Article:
Federal Steroid Case Cites 2 NFL Players
In the first case involving professional athletes since the Anabolic Steroid Control Act was implemented two years ago, federal agents announced indictments against two NFL players Wednesday in Atlanta.
Eric Moore, an offensive guard with the New York Giants, and Mark Duckens, a defensive end with the Tampa Bay Buccaneers, were charged by a federal grand jury with three counts of conspiracy to possess with intent to distribute anabolic steroids and human growth hormones.
Authorities said Moore and Duckens were part of an Atlanta-based distribution group that functioned on an international scale. Whether the investigation would include other NFL players was not known.
“We’re not prepared to say definitely that (Moore and Duckens) were distributing to other individuals in the NFL, although that is a possibility,” said Joe Sullivan, assistant special agent in charge of the Atlanta field division of the Drug Enforcement Administration.
Sullivan would not say whether either player provided authorities with information on use in the NFL.
Indictments were handed up on Jan. 5, and both players came to Atlanta on Tuesday for arraignment. Both pleaded not guilty and were released on $10,000 recognizance bonds.
Federal agents have investigated the steroid ring since last spring, authorities said. They said indictments against Moore and Duckens are only a portion of the investigation.
Jay Moyer, NFL executive vice president and league counsel, said he was disheartened and frustrated by the charges in a year when no roster player has tested positive for performance-enhancing substances.
“But (I am) realistic enough to know that there will always be problems,” he said of steroid abuse within the league.
“We’re not naive enough to believe that we are 100% problem-free or that we can expect to be that way as the days go by.”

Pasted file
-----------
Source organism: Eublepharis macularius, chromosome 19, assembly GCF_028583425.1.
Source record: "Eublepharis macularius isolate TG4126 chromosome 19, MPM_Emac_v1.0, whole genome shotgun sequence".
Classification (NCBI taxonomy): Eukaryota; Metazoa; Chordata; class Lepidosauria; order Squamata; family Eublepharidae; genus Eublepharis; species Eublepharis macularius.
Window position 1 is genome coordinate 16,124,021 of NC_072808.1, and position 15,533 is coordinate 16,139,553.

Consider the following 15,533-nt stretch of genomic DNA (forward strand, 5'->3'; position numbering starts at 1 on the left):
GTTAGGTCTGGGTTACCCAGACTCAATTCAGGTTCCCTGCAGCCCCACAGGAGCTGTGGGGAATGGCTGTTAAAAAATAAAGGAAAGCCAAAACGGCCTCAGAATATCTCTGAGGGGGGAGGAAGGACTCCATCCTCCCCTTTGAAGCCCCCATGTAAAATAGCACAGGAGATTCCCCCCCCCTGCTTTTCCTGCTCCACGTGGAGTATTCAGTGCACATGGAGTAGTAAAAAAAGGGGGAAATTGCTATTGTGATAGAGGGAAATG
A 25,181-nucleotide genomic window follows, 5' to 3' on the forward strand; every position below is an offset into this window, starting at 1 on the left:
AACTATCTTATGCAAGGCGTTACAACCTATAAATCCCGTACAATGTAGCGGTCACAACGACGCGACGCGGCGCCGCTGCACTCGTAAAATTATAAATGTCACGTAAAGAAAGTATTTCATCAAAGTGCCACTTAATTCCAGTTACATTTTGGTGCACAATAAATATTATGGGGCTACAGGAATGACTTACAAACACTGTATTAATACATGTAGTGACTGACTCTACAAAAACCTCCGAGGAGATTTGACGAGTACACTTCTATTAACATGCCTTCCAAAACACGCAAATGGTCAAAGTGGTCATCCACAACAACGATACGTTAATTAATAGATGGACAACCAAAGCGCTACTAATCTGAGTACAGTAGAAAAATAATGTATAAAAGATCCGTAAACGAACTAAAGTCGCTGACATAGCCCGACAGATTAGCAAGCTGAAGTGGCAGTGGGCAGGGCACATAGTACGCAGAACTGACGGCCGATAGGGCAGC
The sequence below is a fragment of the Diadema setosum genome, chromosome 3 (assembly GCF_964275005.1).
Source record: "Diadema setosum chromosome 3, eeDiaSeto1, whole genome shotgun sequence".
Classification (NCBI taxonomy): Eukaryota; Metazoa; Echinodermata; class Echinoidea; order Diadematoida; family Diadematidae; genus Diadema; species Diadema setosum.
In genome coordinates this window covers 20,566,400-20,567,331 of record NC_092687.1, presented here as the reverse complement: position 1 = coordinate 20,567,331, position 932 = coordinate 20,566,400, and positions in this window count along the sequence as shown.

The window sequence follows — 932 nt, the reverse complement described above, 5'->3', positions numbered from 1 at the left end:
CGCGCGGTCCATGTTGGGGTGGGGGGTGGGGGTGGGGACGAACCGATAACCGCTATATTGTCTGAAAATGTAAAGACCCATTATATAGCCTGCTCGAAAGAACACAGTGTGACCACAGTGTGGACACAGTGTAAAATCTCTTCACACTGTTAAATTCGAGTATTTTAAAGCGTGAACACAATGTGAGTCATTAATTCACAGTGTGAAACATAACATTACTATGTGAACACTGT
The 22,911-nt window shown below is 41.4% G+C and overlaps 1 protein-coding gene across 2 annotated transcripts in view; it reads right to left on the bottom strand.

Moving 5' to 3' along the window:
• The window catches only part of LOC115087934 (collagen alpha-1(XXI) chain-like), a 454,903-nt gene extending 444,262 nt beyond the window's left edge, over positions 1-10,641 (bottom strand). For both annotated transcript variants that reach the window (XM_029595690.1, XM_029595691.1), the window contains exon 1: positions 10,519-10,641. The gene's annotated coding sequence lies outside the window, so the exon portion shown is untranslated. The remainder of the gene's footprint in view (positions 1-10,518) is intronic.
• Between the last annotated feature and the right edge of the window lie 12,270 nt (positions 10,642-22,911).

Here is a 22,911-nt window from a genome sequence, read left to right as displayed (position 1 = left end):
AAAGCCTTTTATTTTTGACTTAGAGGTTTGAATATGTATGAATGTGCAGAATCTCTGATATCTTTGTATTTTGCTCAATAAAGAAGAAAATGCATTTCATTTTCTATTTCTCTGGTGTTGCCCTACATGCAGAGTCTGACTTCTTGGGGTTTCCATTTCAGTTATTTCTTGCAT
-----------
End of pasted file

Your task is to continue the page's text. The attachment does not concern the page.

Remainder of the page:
Moore, 27, was the Giants’ top draft choice in 1988 after playing at Indiana. At 6 feet 5 and 290 pounds, he was a mainstay on the Giants’ offensive line, but asked to be traded this year. He earned a degree in general studies and criminal justice.
Duckens, 27, signed with the Giants in 1989 as a free agent. He played with the Detroit Lions in 1990 and with Tampa Bay the last two seasons. He played in five games this season, starting three. But his contract ends Feb. 1, and he was not expected to be re-signed.
Duckens, 6-4, 270, played for three years at Wichita State and finished his collegiate career at Arizona State when Wichita dropped football.
A friend of Duckens, an NFL starter who asked not to be identified, said he was surprised by the indictment. “Mark was the kind of guy we couldn’t even get into the weight room,” he said.
Although neither Moore nor Duckens is a big-name player, federal agents hope that the indictments will discourage athletes from possessing anabolic steroids, which until two years ago were not monitored by the DEA.
“It’s not simply a case of NFL security people monitoring the usage of steroids in professional football,” Sullivan said. “But rather, you have the premier narcotic enforcement agency in the world looking and investigating. This casts an entirely different shadow on the use of steroids.
“Perhaps the message will go out to high schools and colleges (that) it’s no longer just harming your body, but rather you are entering into the criminal sphere.”